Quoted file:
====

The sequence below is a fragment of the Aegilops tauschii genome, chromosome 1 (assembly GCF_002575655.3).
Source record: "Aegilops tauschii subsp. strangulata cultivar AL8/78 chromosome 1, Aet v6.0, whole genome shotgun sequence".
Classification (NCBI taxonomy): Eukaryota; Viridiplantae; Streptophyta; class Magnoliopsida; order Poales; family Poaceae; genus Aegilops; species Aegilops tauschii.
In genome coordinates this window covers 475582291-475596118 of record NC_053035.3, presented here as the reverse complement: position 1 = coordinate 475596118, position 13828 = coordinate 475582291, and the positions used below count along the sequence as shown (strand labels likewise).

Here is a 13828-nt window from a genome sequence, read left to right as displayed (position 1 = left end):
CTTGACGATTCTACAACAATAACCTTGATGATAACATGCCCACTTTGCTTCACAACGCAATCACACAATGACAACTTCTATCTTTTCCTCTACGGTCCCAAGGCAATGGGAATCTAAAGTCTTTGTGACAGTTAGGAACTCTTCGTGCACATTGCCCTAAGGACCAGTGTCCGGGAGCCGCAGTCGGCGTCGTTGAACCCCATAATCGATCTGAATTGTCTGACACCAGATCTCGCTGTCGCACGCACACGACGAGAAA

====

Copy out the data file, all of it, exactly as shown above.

The sequence below is a fragment of the Aegilops tauschii genome, chromosome 1 (assembly GCF_002575655.3).
Source record: "Aegilops tauschii subsp. strangulata cultivar AL8/78 chromosome 1, Aet v6.0, whole genome shotgun sequence".
Classification (NCBI taxonomy): Eukaryota; Viridiplantae; Streptophyta; class Magnoliopsida; order Poales; family Poaceae; genus Aegilops; species Aegilops tauschii.
In genome coordinates this window covers 475582291-475596118 of record NC_053035.3, presented here as the reverse complement: position 1 = coordinate 475596118, position 13828 = coordinate 475582291, and the positions used below count along the sequence as shown (strand labels likewise).

Here is a 13828-nt window from a genome sequence, read left to right as displayed (position 1 = left end):
CTTGACGATTCTACAACAATAACCTTGATGATAACATGCCCACTTTGCTTCACAACGCAATCACACAATGACAACTTCTATCTTTTCCTCTACGGTCCCAAGGCAATGGGAATCTAAAGTCTTTGTGACAGTTAGGAACTCTTCGTGCACATTGCCCTAAGGACCAGTGTCCGGGAGCCGCAGTCGGCGTCGTTGAACCCCATAATCGATCTGAATTGTCTGACACCAGATCTCGCTGTCGCACGCACACGACGAGAAA